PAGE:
The fertilizer of our lives; Who ordered this truckload of dung?

Two neighbours both moved into gorgeous country houses adjacent to a popular walk and bridleway.  It was a lovely environment. Open feilds, a sea view, pretty trees and cute wildlife. After a few days they began to notice that walking horses would foul the pathway outside their respective homes.

Over time, one of the neighbours found it hard to make friends and people often avoided him.  Whereas the other neighbour was popular and had no problem making friends.

Furthermore, the already popular neighbour began to grow his garden and soon his garden was producing lots of beautiful produce.  So much that he left it in crates on the path for the local walkers to help themselves.

The unpopular neighbour began asking people what he was doing wrong, but they would cut short the conversations, often curling their noses while walking away.

What was he doing wrong?


The answer: He was collecting the dung from the path and putting it into his pocket. He had no idea what to do with it and would often carry it for too long. Furthermore, in his attempt to avoid the dung, he would complain to people passing, cautioning them and sometimes even accusing them of fouling the pathway.

The other, wiser neighbour, was simply using the dung to fertilise his garden.


What do we carrying around that makes us stink?  Do you carry your complaints? Your grumbles? Your injustices? Do they make you unpleasant to be around?

Wouldn’t it be wiser to use the events of our lives to fertilize the garden of our being?

We can transform the bad in our lives and even grow from it. 


Credit for this story goes to Ajahn Chah, Ajahn Brahm (who ordered this truckload of dung) and Chogyam Trungpa (The manure of life and the field of Bodhi).


Peace and love

 

 

 

 

 

How to nurture a life of simpler happiness

Modern life looks complicated with many ties, but it needn’t be. This simple short story illustrates how a small problem can develop and overwhelm us.

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When I was in my thirties I lived for a year in a simple room in the country with few possessions and commitments. I enjoyed my simple life of walking, meditating, writing and peace. I had few possessions, just my clothes, some money to last the year and a few articles for writing.  

All was well, until one day I woke and noticed a hole in my only pair of trousers. Some investigation led me to believe that the hole was caused by a mouse nibbling through the material. To protect my trousers, I decided to get a cat to keep the mouse away.

However, the cat soon got hungry and needed feeding. Initially I just bought her some milk but I grew tired of walking to the shops, so I formed another plan; I should get a cow! Yes, a cow to provide the milk to feed the cat to keep the mouse away.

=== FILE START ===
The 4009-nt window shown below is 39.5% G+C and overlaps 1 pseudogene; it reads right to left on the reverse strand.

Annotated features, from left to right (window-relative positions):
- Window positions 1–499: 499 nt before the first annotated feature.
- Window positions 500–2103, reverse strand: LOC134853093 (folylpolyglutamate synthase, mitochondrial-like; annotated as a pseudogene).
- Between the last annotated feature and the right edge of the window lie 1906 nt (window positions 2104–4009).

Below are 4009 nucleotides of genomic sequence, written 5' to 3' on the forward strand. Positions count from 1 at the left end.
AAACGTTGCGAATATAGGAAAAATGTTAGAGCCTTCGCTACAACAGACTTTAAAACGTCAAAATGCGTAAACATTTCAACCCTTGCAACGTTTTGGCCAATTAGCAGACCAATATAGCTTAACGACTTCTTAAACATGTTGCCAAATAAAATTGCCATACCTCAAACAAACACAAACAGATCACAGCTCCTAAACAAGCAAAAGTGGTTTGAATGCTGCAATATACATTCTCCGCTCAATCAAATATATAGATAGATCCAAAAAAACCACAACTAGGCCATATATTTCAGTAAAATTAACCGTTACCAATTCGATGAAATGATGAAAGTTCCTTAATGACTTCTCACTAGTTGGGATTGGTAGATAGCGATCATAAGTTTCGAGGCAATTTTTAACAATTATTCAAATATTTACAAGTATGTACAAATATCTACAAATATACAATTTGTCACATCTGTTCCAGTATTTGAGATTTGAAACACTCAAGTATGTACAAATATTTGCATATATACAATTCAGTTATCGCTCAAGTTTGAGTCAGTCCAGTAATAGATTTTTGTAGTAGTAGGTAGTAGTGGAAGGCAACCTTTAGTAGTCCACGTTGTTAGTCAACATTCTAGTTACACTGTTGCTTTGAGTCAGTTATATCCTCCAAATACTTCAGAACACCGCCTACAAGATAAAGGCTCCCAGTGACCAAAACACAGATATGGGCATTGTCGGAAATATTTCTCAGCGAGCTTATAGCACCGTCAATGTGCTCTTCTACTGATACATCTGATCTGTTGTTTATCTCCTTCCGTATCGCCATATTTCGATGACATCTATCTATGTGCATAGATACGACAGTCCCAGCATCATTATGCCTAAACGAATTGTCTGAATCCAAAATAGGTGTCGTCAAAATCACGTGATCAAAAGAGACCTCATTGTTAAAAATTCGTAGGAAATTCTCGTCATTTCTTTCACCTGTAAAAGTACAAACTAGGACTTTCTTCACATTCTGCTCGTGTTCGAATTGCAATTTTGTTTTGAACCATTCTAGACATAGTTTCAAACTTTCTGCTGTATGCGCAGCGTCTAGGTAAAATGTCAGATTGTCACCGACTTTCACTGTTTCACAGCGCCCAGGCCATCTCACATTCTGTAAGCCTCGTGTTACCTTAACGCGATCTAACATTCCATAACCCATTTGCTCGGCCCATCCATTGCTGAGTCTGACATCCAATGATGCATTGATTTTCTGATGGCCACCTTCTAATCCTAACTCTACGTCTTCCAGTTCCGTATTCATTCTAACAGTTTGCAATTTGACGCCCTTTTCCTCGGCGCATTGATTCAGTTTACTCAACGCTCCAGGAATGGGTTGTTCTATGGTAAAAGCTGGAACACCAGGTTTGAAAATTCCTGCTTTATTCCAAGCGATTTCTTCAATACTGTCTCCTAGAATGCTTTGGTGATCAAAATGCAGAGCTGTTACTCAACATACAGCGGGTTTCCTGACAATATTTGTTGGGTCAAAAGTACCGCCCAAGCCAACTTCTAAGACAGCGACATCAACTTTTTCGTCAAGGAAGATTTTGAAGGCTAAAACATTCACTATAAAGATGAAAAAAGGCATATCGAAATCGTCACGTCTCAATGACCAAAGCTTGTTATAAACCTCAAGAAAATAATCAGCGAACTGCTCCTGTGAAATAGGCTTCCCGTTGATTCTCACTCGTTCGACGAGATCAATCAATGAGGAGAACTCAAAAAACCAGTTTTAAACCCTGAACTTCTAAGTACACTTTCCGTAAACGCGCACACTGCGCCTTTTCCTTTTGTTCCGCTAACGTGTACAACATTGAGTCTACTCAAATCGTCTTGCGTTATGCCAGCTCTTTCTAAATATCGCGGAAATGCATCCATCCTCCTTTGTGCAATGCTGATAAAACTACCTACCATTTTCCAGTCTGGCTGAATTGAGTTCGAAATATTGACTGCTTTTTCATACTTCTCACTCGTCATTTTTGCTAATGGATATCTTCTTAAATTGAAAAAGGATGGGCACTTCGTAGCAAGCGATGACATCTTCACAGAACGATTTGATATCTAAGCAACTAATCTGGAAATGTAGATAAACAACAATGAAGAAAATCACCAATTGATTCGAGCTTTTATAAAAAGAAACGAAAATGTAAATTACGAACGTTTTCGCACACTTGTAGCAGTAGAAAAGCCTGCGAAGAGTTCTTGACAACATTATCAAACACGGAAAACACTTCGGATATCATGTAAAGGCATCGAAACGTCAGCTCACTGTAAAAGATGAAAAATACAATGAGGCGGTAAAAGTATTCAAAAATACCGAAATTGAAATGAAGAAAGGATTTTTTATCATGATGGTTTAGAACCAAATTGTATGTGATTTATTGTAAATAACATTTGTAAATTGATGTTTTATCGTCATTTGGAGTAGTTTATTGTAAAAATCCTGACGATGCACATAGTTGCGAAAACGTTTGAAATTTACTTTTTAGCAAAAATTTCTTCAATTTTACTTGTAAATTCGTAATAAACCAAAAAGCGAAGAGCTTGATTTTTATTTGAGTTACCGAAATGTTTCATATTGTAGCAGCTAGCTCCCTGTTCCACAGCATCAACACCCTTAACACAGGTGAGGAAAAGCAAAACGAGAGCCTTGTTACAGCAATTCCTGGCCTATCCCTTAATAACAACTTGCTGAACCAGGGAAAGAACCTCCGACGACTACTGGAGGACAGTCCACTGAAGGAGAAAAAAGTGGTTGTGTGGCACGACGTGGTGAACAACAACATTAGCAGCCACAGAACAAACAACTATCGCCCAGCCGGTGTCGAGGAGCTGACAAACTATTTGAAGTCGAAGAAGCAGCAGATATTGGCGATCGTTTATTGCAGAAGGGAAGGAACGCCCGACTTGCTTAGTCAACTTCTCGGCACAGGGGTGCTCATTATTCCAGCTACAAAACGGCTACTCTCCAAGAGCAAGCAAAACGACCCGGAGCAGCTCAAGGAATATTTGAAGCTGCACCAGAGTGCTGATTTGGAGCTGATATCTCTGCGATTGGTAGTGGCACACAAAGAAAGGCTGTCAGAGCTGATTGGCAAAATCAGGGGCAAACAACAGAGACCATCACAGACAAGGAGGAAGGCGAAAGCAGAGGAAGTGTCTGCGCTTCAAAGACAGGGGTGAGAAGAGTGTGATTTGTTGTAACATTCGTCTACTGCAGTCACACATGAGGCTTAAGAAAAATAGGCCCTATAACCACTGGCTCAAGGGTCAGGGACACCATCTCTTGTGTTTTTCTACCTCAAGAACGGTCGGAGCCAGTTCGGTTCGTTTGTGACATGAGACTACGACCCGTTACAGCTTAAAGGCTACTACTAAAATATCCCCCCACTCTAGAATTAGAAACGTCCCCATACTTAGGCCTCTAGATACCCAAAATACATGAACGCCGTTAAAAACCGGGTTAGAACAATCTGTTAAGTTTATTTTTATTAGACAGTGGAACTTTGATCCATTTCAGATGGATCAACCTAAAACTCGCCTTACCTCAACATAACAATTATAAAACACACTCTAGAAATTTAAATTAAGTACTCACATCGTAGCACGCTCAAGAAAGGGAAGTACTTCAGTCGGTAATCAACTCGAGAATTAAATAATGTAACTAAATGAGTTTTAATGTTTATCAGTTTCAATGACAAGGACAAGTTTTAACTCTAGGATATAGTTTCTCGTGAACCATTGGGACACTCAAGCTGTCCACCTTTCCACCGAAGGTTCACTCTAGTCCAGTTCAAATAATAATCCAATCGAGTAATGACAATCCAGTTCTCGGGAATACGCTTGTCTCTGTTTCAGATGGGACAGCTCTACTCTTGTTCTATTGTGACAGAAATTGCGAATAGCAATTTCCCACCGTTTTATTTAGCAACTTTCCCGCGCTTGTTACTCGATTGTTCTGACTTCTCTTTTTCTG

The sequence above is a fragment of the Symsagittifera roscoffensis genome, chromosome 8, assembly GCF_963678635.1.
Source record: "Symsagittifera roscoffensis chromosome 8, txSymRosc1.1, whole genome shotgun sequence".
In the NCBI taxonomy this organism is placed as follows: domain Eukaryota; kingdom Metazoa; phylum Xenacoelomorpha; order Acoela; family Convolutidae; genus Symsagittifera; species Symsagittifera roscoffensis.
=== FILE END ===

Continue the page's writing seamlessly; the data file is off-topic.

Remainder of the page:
This idea though, provided complications.  The cat was more easily fed but the cow was more tricky. So out I went  to buy some cattle feed. Once again, this involved a walk to the shops and again, I soon grew tired or this chore. I needed a new plan. So I decided to buy a small field next to my house. The cow could then graze and I would have the milk to feed my cat to keep the mouse away.

However, the grass began to grow too long too fast and the field needed maintaining. Hmmm, I thought, I need a small tractor. If I had a tractor I could then cut the grass, so my cow could graze and I would have the milk to feed my cat to keep the mouse away.

Soon though, this plan proved problematic too, the tractor needed fuel.  The solution I chose was to sell some milk and some hay to buy the fuel.  The fuel for the tractor, so I could cut the grass, my cow could graze and I would have the milk to feed my cat to keep the mouse away.

My days by this time quite full, I was milking, mowing, selling the surplus, my trousers were without holes but I had little time for the simple life that I had enjoyed. If only I just bought a needle and thread and lived peacefully alongside the mouse.

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We make our lives so complicated by taking on more and more things that need care and attention in the false belief that they will bring us happiness. What we end up doing though, is becoming slaves to their maintenance or procurement. We just add another problem on top of other problems. The happiness is then ‘just around the corner’ but the corner never comes.

Choosing a simple life that does not add extra unnecessary responsibility seems far wiser. Cutting down on the things in our lives is one way to achieve this goal.

Enjoy!